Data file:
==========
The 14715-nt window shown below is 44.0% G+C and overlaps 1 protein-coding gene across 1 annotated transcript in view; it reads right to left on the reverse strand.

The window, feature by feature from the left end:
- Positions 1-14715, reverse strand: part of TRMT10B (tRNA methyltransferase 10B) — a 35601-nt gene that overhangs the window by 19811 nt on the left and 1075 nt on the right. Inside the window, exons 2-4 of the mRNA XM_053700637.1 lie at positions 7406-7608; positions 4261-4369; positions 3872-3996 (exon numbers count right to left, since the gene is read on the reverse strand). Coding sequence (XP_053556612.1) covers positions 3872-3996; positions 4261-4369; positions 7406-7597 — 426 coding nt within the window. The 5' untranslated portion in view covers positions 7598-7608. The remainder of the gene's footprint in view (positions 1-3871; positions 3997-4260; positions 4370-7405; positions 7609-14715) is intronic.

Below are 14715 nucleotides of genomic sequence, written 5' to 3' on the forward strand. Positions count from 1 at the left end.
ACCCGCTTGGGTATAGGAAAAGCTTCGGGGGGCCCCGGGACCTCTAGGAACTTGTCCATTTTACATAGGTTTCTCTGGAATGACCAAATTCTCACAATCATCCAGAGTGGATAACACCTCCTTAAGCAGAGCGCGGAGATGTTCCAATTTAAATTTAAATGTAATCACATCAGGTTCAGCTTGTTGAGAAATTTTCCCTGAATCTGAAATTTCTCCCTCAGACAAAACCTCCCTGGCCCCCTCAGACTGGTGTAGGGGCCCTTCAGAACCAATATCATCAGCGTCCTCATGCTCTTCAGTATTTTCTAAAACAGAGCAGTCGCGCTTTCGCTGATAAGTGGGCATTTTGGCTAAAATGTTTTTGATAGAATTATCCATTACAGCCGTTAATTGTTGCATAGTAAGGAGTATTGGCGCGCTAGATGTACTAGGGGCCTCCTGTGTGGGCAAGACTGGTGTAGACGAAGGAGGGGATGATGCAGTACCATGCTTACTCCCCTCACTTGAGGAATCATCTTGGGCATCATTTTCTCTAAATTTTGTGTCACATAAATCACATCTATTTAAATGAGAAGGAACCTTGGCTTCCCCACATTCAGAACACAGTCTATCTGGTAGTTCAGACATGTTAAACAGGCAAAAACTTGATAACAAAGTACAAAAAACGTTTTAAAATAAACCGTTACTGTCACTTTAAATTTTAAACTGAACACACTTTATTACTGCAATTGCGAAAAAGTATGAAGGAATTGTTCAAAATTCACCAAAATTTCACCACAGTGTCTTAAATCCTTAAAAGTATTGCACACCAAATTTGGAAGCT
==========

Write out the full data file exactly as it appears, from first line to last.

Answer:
The 14715-nt window shown below is 44.0% G+C and overlaps 1 protein-coding gene across 1 annotated transcript in view; it reads right to left on the reverse strand.

The window, feature by feature from the left end:
- Positions 1-14715, reverse strand: part of TRMT10B (tRNA methyltransferase 10B) — a 35601-nt gene that overhangs the window by 19811 nt on the left and 1075 nt on the right. Inside the window, exons 2-4 of the mRNA XM_053700637.1 lie at positions 7406-7608; positions 4261-4369; positions 3872-3996 (exon numbers count right to left, since the gene is read on the reverse strand). Coding sequence (XP_053556612.1) covers positions 3872-3996; positions 4261-4369; positions 7406-7597 — 426 coding nt within the window. The 5' untranslated portion in view covers positions 7598-7608. The remainder of the gene's footprint in view (positions 1-3871; positions 3997-4260; positions 4370-7405; positions 7609-14715) is intronic.

Below are 14715 nucleotides of genomic sequence, written 5' to 3' on the forward strand. Positions count from 1 at the left end.
ACCCGCTTGGGTATAGGAAAAGCTTCGGGGGGCCCCGGGACCTCTAGGAACTTGTCCATTTTACATAGGTTTCTCTGGAATGACCAAATTCTCACAATCATCCAGAGTGGATAACACCTCCTTAAGCAGAGCGCGGAGATGTTCCAATTTAAATTTAAATGTAATCACATCAGGTTCAGCTTGTTGAGAAATTTTCCCTGAATCTGAAATTTCTCCCTCAGACAAAACCTCCCTGGCCCCCTCAGACTGGTGTAGGGGCCCTTCAGAACCAATATCATCAGCGTCCTCATGCTCTTCAGTATTTTCTAAAACAGAGCAGTCGCGCTTTCGCTGATAAGTGGGCATTTTGGCTAAAATGTTTTTGATAGAATTATCCATTACAGCCGTTAATTGTTGCATAGTAAGGAGTATTGGCGCGCTAGATGTACTAGGGGCCTCCTGTGTGGGCAAGACTGGTGTAGACGAAGGAGGGGATGATGCAGTACCATGCTTACTCCCCTCACTTGAGGAATCATCTTGGGCATCATTTTCTCTAAATTTTGTGTCACATAAATCACATCTATTTAAATGAGAAGGAACCTTGGCTTCCCCACATTCAGAACACAGTCTATCTGGTAGTTCAGACATGTTAAACAGGCAAAAACTTGATAACAAAGTACAAAAAACGTTTTAAAATAAACCGTTACTGTCACTTTAAATTTTAAACTGAACACACTTTATTACTGCAATTGCGAAAAAGTATGAAGGAATTGTTCAAAATTCACCAAAATTTCACCACAGTGTCTTAAATCCTTAAAAGTATTGCACACCAAATTTGGAAGCT